Arts & Culture

Reviews: July/August 2016

Books by Andrew Solomon, Jeffrey Garten, and David Greenberg.

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Far and Away: Reporting from the Brink of Change
Andrew Solomon ’85
Simon and Schuster, $30
Reviewed by Sue Halpern ’77

Sue Halpern ’77 is a Middlebury scholar-in-residence and author, most recently, of A Dog Walks into a Nursing Home: Lessons in the Good Life from an Unlikely Teacher.

Not long into Andrew Solomon’s prodigious volume of essays and journalism—Far and Away: Reporting from the Brink of Change: Seven Continents, Twenty-five Years—he draws a fine line between those who apprehend the world as tourists and those who move through it as travelers. “Tourists . . . reassure themselves with unflattering comparisons between wherever they are visiting and their homeland,” he writes. “Travelers venture forth because they want to experience a place, not just see it.” For nearly three decades now, Solomon has ventured forth as a traveler, going deep into psychological realms with his books The Noonday Demon and Far From The Tree, and wide into the physical world, reporting from every corner of the globe.

In pieces published over the years in the New Yorker and the New York Times Magazine, among others, Solom0n has always been a keen observer and a masterful writer. In Greenland he discovers the interior life of the Inuit, whose prohibition on talking about oneself is the cause of pervasive depression and suicide—not the long, isolating winters. In Rio, he brings readers into favelas and it feels like a dance party. In Rwanda, he sits quietly with women who were raped during the genocide and gives them a voice.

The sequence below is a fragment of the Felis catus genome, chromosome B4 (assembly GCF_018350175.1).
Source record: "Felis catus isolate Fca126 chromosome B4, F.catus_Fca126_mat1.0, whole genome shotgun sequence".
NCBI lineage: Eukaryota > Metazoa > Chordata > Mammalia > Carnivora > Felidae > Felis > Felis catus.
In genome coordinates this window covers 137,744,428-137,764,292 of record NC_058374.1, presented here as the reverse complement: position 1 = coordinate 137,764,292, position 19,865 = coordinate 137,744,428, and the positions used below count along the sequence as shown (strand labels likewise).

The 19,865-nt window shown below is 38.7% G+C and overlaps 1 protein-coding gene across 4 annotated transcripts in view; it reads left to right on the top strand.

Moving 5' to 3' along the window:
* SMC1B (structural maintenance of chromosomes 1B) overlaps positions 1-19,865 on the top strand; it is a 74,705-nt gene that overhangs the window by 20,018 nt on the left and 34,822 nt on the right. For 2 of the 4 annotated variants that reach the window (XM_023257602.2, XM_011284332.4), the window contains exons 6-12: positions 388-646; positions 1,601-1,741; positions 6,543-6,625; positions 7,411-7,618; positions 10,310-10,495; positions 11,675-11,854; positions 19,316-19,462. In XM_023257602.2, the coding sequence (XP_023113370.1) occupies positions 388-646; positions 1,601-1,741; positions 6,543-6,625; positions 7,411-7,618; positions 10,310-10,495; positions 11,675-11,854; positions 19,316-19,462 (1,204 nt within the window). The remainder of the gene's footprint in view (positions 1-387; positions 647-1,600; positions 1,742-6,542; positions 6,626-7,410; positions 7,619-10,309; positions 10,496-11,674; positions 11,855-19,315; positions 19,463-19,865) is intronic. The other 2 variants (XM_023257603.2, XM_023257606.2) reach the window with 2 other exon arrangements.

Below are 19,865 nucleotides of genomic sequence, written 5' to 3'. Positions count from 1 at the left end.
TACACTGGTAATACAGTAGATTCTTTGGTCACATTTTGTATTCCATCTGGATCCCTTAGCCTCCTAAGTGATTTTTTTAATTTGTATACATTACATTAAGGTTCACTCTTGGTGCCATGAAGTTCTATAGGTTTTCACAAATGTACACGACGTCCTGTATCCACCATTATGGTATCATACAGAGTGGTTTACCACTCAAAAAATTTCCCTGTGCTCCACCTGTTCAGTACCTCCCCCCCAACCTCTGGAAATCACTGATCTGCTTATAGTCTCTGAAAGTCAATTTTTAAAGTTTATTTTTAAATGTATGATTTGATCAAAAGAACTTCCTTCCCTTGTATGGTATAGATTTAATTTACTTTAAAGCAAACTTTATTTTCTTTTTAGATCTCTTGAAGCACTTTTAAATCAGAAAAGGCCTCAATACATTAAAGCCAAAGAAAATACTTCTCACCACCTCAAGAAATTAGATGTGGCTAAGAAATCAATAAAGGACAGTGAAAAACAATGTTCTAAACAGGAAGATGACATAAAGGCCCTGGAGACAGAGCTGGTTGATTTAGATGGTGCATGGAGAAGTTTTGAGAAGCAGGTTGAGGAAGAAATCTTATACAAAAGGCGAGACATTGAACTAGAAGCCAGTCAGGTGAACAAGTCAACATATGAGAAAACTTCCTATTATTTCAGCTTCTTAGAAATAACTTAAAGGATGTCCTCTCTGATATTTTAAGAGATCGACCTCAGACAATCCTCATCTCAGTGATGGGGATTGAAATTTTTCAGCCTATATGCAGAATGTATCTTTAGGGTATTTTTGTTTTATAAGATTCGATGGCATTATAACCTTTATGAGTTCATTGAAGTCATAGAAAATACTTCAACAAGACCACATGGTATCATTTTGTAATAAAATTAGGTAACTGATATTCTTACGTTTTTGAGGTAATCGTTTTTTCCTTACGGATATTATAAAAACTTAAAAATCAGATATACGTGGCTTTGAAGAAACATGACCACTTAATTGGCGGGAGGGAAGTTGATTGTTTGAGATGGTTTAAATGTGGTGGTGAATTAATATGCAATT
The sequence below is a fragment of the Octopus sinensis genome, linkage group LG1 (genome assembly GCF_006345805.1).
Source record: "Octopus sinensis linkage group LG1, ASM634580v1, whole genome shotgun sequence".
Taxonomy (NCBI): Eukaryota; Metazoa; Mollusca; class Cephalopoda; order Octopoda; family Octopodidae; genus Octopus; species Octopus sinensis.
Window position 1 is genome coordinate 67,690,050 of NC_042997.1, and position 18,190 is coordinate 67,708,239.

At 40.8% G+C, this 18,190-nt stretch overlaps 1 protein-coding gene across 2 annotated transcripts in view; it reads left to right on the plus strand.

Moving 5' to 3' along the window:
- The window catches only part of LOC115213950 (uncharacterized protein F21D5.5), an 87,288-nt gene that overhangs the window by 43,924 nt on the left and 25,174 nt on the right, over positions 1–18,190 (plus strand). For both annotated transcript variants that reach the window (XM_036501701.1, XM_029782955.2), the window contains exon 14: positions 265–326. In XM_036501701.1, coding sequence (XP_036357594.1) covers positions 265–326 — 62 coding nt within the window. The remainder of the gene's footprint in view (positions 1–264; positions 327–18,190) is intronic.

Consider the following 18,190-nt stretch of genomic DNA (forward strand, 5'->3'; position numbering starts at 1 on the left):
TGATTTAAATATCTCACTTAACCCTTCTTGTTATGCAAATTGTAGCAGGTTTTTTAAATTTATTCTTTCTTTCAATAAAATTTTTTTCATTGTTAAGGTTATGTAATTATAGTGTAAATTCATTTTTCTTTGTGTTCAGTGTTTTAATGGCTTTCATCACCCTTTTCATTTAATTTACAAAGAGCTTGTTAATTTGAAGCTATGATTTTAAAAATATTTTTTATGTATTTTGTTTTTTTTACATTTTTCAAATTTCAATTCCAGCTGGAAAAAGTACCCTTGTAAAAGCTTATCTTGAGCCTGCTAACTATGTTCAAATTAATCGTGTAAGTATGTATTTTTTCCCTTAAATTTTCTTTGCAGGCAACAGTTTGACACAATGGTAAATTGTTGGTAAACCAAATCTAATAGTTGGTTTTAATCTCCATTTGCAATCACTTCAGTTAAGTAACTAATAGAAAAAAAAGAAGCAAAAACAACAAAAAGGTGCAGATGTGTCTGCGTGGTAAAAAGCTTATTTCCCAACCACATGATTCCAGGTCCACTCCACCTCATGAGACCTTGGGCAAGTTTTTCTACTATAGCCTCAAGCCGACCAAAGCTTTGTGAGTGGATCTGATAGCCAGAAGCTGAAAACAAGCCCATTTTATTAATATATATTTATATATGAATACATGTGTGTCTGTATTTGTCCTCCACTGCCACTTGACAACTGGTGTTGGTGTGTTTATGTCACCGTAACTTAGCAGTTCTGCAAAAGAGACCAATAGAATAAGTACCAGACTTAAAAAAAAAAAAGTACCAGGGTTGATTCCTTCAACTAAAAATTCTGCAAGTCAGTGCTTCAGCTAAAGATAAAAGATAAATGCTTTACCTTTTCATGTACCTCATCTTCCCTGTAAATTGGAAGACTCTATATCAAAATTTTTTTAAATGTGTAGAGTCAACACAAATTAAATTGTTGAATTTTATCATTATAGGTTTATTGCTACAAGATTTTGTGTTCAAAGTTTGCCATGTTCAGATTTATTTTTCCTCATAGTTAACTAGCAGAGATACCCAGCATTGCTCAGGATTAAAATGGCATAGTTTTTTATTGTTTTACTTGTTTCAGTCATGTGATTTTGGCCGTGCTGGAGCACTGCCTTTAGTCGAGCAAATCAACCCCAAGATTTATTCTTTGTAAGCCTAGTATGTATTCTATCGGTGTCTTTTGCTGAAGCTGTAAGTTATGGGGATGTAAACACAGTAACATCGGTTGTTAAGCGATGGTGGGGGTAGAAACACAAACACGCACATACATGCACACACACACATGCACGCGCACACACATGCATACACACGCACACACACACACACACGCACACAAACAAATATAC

It’s in the aggregate that these pieces shine. Here you can see a curious mind in motion, and map Solomon’s intellectual journey as if each piece of writing were a GPS coordinate along an unfolding path of a life’s work. He writes about art and politics in the Soviet Union, art and politics in Russia, art and politics in China, art and politics in South Africa—showing the ways in which culture is the agent of social change as well as its expression.  Solomon is never a dispassionate observer, and the intimacy he establishes with his subjects lets readers tag along on his journeys, not as tourists, but as travelers, too.